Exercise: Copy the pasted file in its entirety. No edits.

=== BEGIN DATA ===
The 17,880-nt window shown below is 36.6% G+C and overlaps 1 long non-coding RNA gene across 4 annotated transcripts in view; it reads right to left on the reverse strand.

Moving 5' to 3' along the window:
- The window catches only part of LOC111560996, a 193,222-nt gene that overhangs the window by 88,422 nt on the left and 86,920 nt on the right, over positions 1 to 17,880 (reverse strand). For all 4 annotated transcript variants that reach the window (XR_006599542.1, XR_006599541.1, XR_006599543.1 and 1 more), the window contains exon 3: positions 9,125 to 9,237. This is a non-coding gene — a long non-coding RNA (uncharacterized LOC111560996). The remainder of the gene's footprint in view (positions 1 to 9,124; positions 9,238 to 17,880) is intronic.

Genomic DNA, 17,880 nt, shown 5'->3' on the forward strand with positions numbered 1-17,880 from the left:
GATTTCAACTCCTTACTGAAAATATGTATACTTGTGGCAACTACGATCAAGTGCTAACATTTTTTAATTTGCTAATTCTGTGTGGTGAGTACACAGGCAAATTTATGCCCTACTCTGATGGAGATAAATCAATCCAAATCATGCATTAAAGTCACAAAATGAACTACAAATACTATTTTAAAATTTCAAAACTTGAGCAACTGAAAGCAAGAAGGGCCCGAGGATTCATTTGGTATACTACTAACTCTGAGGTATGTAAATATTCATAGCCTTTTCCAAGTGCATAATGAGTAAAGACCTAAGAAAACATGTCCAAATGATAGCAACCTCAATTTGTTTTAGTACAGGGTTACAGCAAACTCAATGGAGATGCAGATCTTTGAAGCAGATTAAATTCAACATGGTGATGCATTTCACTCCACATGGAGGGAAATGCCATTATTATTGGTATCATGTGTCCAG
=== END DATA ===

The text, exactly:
The 17,880-nt window shown below is 36.6% G+C and overlaps 1 long non-coding RNA gene across 4 annotated transcripts in view; it reads right to left on the reverse strand.

Moving 5' to 3' along the window:
- The window catches only part of LOC111560996, a 193,222-nt gene that overhangs the window by 88,422 nt on the left and 86,920 nt on the right, over positions 1 to 17,880 (reverse strand). For all 4 annotated transcript variants that reach the window (XR_006599542.1, XR_006599541.1, XR_006599543.1 and 1 more), the window contains exon 3: positions 9,125 to 9,237. This is a non-coding gene — a long non-coding RNA (uncharacterized LOC111560996). The remainder of the gene's footprint in view (positions 1 to 9,124; positions 9,238 to 17,880) is intronic.

Genomic DNA, 17,880 nt, shown 5'->3' on the forward strand with positions numbered 1-17,880 from the left:
GATTTCAACTCCTTACTGAAAATATGTATACTTGTGGCAACTACGATCAAGTGCTAACATTTTTTAATTTGCTAATTCTGTGTGGTGAGTACACAGGCAAATTTATGCCCTACTCTGATGGAGATAAATCAATCCAAATCATGCATTAAAGTCACAAAATGAACTACAAATACTATTTTAAAATTTCAAAACTTGAGCAACTGAAAGCAAGAAGGGCCCGAGGATTCATTTGGTATACTACTAACTCTGAGGTATGTAAATATTCATAGCCTTTTCCAAGTGCATAATGAGTAAAGACCTAAGAAAACATGTCCAAATGATAGCAACCTCAATTTGTTTTAGTACAGGGTTACAGCAAACTCAATGGAGATGCAGATCTTTGAAGCAGATTAAATTCAACATGGTGATGCATTTCACTCCACATGGAGGGAAATGCCATTATTATTGGTATCATGTGTCCAG